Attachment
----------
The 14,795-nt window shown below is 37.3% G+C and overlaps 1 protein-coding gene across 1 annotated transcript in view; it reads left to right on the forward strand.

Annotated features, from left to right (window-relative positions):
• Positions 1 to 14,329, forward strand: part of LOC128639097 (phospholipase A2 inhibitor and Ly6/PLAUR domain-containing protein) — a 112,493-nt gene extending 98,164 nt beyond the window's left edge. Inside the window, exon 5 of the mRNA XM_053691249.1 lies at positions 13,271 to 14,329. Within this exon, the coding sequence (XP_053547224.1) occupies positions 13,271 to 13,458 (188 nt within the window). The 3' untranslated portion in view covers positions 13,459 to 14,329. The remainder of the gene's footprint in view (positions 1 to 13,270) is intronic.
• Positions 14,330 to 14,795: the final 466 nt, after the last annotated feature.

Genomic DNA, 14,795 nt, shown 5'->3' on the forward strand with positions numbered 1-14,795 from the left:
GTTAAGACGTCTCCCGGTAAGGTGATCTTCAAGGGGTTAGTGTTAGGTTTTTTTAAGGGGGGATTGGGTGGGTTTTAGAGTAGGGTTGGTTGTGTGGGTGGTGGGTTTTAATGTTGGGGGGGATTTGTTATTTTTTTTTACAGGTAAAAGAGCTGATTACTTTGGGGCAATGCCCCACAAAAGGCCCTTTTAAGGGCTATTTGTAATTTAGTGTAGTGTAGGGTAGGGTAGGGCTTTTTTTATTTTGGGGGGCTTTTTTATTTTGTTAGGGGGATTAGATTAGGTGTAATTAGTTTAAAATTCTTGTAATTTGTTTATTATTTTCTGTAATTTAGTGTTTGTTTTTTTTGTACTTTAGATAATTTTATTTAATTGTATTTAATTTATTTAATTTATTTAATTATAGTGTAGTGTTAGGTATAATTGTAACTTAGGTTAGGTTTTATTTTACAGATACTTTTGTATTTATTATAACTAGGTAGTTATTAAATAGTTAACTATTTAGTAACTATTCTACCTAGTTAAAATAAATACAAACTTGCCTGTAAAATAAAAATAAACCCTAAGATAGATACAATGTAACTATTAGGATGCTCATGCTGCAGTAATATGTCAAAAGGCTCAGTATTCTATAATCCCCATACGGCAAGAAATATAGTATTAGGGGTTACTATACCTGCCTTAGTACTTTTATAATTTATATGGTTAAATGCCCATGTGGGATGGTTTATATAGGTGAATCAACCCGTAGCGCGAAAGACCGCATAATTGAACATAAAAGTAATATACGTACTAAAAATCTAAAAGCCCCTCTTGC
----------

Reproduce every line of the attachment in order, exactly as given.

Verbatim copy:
The 14,795-nt window shown below is 37.3% G+C and overlaps 1 protein-coding gene across 1 annotated transcript in view; it reads left to right on the forward strand.

Annotated features, from left to right (window-relative positions):
• Positions 1 to 14,329, forward strand: part of LOC128639097 (phospholipase A2 inhibitor and Ly6/PLAUR domain-containing protein) — a 112,493-nt gene extending 98,164 nt beyond the window's left edge. Inside the window, exon 5 of the mRNA XM_053691249.1 lies at positions 13,271 to 14,329. Within this exon, the coding sequence (XP_053547224.1) occupies positions 13,271 to 13,458 (188 nt within the window). The 3' untranslated portion in view covers positions 13,459 to 14,329. The remainder of the gene's footprint in view (positions 1 to 13,270) is intronic.
• Positions 14,330 to 14,795: the final 466 nt, after the last annotated feature.

Genomic DNA, 14,795 nt, shown 5'->3' on the forward strand with positions numbered 1-14,795 from the left:
GTTAAGACGTCTCCCGGTAAGGTGATCTTCAAGGGGTTAGTGTTAGGTTTTTTTAAGGGGGGATTGGGTGGGTTTTAGAGTAGGGTTGGTTGTGTGGGTGGTGGGTTTTAATGTTGGGGGGGATTTGTTATTTTTTTTTACAGGTAAAAGAGCTGATTACTTTGGGGCAATGCCCCACAAAAGGCCCTTTTAAGGGCTATTTGTAATTTAGTGTAGTGTAGGGTAGGGTAGGGCTTTTTTTATTTTGGGGGGCTTTTTTATTTTGTTAGGGGGATTAGATTAGGTGTAATTAGTTTAAAATTCTTGTAATTTGTTTATTATTTTCTGTAATTTAGTGTTTGTTTTTTTTGTACTTTAGATAATTTTATTTAATTGTATTTAATTTATTTAATTTATTTAATTATAGTGTAGTGTTAGGTATAATTGTAACTTAGGTTAGGTTTTATTTTACAGATACTTTTGTATTTATTATAACTAGGTAGTTATTAAATAGTTAACTATTTAGTAACTATTCTACCTAGTTAAAATAAATACAAACTTGCCTGTAAAATAAAAATAAACCCTAAGATAGATACAATGTAACTATTAGGATGCTCATGCTGCAGTAATATGTCAAAAGGCTCAGTATTCTATAATCCCCATACGGCAAGAAATATAGTATTAGGGGTTACTATACCTGCCTTAGTACTTTTATAATTTATATGGTTAAATGCCCATGTGGGATGGTTTATATAGGTGAATCAACCCGTAGCGCGAAAGACCGCATAATTGAACATAAAAGTAATATACGTACTAAAAATCTAAAAGCCCCTCTTGC